20. What I mean is that no one's building big cut-through-city-blocks freeways anymore or entirely whole new routes, but across the nation there are still freeway projects underway, usually involving upgrading existing roads (like divided U.S. highways), loop roads and bypasses around large cities or small ones, and a few other projects, happening across most states, even today. California wants to build a "desert highway" to connect some of the isolated communities in the L.A. area (despite significant resistance, because California), Louisiana wants to upgrade I-49 to New Orleans and has recently opened a new segment of I-49 in Shreveport, a little over a decade ago, Tampa opened a short-but-wide connector freeway (think the new interchange between 290 and I-10), and a bunch of other projects I'm probably forgetting. Spur 5 isn't even cutting through a lot of territory as land has been cleared as far as Dixie Road south of 610. As a whole, I wouldn't consider new freeways radiating outwards to be "overkill" as long as the area is still growing, which it is.
  21. Freeway-building starting slowing down around 1970 (at least, big ones) due to new environmental concerns and land value issues. It's not a recent issue.
  22. Why would a state-funded freeway be tolled to go to a local entity?
  23. Ending oil "subsidies" probably wouldn't do much except hurt the economy. You could save about $10 billion by... - not allowing oil companies (including smaller exploration companies) to write off unsalvageable wells and force them to keep an asset that produces nothing. This would de-incentivize the smaller companies from doing business entirely and become a legal challenge for the bigger ones, but it would be too late for the smaller companies. - increasing royalty payment reductions on federal lands (wouldn't save much) - not treating reserves in the ground as a capitalized asset that can be written down by 15% each year (wouldn't affect big oil, since those companies are not allowed the exemption). - exempting the oil and gas industry from a 2004 subsidy that encouraged domestic production (would only mean that refineries would rely on overseas operations, which would be bad for refinery workers, not so bad for big oil and end users) - exempting the oil and gas industry from taxes paid in foreign countries as long as the money comes back to the U.S. (all companies get this, and it's only $900M) - ending Master Limited Partnerships which would decrease money paid out to pensioners, widows, etc. with stock in the company. The other $90 billion comes from military and other uses, including low income households. You could argue that harming the economy and driving people out of town would reduce the number of cars on the road, but I don't think that's what you were aiming for.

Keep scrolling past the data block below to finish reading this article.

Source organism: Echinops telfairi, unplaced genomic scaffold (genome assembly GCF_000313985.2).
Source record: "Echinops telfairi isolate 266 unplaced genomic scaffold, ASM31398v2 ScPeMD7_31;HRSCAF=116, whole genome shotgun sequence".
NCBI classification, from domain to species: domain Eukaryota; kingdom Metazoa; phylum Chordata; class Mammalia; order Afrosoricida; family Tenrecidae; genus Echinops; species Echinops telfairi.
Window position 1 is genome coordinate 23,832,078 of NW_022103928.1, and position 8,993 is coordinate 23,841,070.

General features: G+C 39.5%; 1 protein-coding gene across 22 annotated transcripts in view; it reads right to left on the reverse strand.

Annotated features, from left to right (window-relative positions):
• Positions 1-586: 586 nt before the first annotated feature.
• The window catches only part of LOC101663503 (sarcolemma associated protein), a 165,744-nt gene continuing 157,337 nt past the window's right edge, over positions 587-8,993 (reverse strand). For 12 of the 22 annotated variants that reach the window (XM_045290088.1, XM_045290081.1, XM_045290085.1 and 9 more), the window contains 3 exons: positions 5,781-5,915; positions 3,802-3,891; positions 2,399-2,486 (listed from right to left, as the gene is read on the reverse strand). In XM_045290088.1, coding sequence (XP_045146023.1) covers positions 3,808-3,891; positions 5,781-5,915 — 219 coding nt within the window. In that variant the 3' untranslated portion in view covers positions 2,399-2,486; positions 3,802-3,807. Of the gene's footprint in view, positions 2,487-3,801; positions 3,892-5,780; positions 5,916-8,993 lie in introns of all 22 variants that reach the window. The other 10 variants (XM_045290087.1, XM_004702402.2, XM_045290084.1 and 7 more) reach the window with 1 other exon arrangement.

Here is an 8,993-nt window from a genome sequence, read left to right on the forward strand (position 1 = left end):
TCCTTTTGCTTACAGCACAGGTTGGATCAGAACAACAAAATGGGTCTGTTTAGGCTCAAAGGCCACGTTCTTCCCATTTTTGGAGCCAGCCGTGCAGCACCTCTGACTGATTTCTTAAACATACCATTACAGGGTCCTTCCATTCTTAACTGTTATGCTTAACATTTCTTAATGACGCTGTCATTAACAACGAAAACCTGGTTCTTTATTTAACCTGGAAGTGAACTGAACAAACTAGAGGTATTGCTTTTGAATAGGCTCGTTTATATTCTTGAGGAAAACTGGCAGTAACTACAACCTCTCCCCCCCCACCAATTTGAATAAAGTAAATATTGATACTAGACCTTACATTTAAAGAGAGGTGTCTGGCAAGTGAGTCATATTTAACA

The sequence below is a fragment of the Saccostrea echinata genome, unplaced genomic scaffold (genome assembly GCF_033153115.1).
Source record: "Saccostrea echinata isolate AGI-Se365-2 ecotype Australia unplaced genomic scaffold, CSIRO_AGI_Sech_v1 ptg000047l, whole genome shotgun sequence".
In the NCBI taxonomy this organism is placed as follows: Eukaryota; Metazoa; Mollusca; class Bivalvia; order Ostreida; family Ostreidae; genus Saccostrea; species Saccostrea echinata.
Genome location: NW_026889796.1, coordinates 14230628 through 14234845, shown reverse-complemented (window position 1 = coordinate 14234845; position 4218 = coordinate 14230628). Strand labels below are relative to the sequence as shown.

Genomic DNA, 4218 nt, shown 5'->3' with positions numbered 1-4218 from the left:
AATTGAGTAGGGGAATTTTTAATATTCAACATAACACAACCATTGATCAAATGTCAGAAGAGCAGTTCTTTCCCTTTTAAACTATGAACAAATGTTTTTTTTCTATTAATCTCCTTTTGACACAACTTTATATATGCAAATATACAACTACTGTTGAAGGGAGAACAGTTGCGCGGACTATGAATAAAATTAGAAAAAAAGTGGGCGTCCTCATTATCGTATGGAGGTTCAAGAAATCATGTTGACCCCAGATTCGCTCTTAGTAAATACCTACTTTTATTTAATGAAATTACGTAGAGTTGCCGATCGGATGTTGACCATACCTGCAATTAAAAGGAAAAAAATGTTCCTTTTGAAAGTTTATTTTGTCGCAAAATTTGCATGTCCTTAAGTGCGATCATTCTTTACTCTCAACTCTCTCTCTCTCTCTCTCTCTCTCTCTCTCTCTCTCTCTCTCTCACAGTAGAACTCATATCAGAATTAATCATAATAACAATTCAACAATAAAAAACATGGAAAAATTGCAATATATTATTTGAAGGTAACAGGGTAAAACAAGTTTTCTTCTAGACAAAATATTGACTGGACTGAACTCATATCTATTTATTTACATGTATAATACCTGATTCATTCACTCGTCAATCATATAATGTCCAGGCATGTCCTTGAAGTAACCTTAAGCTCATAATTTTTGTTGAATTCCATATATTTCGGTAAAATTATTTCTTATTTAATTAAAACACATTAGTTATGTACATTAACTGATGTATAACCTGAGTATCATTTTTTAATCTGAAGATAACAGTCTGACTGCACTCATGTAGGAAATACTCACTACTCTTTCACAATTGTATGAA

24. It depends on what the prerogative is, either creating a taxpayer-supported solution for the less fortunate to get around town, or reducing congestion. For the former, it would probably be best to establish some sort of "transit credit" program that would allow the user to see fit, either through ride-sharing or bus tokens. For the latter, probably something like timing stoplights better and establishing viable alternatives to existing corridors. (I've long said that one of the reasons 610 near the Uptown area is so bad is not necessarily lack of lanes, but there's no true north-south corridor in the area). Trying to force additional expenses on road users only makes driving accessible for the upper class and widens the wage gap, which is a bad thing all-around, unless you particularly like dystopias.
  25. Using mass transit as a way to "get cars off the road" is always going to be a losing proposition and a poor justification for mass transit on a cost/benefit level, but it's still used to sell mass transit to the public anyway on the basis that most city dwellers vote on mass transit policies based on the idea that it's for a greater social good (in line with their political beliefs) that light rail is implemented and could reduce congestion, not that they'll actually use it. The end result is that miles of light rail could be built at taxpayer expense and it wouldn't make a significant (if any) dent in congestion, which is what is happening in the Los Angeles area.